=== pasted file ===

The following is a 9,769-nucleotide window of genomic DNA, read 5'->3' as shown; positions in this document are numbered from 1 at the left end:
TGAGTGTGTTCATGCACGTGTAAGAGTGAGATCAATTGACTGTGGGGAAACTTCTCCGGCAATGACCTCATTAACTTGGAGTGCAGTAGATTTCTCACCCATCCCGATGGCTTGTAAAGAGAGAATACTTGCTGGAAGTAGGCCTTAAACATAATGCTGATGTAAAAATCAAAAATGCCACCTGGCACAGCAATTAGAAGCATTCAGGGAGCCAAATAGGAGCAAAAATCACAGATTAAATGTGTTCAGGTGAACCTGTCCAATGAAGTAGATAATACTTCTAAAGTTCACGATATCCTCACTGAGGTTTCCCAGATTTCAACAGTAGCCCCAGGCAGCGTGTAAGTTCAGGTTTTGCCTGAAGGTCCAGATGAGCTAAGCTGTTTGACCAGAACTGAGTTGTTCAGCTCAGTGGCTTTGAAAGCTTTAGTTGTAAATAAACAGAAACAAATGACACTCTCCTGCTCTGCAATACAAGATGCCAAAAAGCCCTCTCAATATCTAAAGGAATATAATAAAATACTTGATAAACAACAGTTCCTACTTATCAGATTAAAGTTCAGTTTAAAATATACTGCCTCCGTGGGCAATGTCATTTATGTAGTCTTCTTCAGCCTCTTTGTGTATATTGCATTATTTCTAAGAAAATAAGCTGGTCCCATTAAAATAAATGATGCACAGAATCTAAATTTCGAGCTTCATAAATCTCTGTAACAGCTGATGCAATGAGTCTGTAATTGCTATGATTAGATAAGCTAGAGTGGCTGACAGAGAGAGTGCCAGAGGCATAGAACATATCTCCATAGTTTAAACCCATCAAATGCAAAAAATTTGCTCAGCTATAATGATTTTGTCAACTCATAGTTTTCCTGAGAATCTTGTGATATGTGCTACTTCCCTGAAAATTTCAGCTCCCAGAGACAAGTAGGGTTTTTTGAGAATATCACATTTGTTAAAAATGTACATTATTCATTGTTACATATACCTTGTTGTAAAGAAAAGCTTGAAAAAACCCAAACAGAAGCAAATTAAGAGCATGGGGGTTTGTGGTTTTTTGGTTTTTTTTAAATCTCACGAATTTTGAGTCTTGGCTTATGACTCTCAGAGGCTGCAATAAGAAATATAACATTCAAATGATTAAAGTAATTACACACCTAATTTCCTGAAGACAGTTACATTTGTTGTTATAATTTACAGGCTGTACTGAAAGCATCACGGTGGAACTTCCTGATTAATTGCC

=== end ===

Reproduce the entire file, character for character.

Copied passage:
The following is a 9,769-nucleotide window of genomic DNA, read 5'->3' as shown; positions in this document are numbered from 1 at the left end:
TGAGTGTGTTCATGCACGTGTAAGAGTGAGATCAATTGACTGTGGGGAAACTTCTCCGGCAATGACCTCATTAACTTGGAGTGCAGTAGATTTCTCACCCATCCCGATGGCTTGTAAAGAGAGAATACTTGCTGGAAGTAGGCCTTAAACATAATGCTGATGTAAAAATCAAAAATGCCACCTGGCACAGCAATTAGAAGCATTCAGGGAGCCAAATAGGAGCAAAAATCACAGATTAAATGTGTTCAGGTGAACCTGTCCAATGAAGTAGATAATACTTCTAAAGTTCACGATATCCTCACTGAGGTTTCCCAGATTTCAACAGTAGCCCCAGGCAGCGTGTAAGTTCAGGTTTTGCCTGAAGGTCCAGATGAGCTAAGCTGTTTGACCAGAACTGAGTTGTTCAGCTCAGTGGCTTTGAAAGCTTTAGTTGTAAATAAACAGAAACAAATGACACTCTCCTGCTCTGCAATACAAGATGCCAAAAAGCCCTCTCAATATCTAAAGGAATATAATAAAATACTTGATAAACAACAGTTCCTACTTATCAGATTAAAGTTCAGTTTAAAATATACTGCCTCCGTGGGCAATGTCATTTATGTAGTCTTCTTCAGCCTCTTTGTGTATATTGCATTATTTCTAAGAAAATAAGCTGGTCCCATTAAAATAAATGATGCACAGAATCTAAATTTCGAGCTTCATAAATCTCTGTAACAGCTGATGCAATGAGTCTGTAATTGCTATGATTAGATAAGCTAGAGTGGCTGACAGAGAGAGTGCCAGAGGCATAGAACATATCTCCATAGTTTAAACCCATCAAATGCAAAAAATTTGCTCAGCTATAATGATTTTGTCAACTCATAGTTTTCCTGAGAATCTTGTGATATGTGCTACTTCCCTGAAAATTTCAGCTCCCAGAGACAAGTAGGGTTTTTTGAGAATATCACATTTGTTAAAAATGTACATTATTCATTGTTACATATACCTTGTTGTAAAGAAAAGCTTGAAAAAACCCAAACAGAAGCAAATTAAGAGCATGGGGGTTTGTGGTTTTTTGGTTTTTTTTAAATCTCACGAATTTTGAGTCTTGGCTTATGACTCTCAGAGGCTGCAATAAGAAATATAACATTCAAATGATTAAAGTAATTACACACCTAATTTCCTGAAGACAGTTACATTTGTTGTTATAATTTACAGGCTGTACTGAAAGCATCACGGTGGAACTTCCTGATTAATTGCC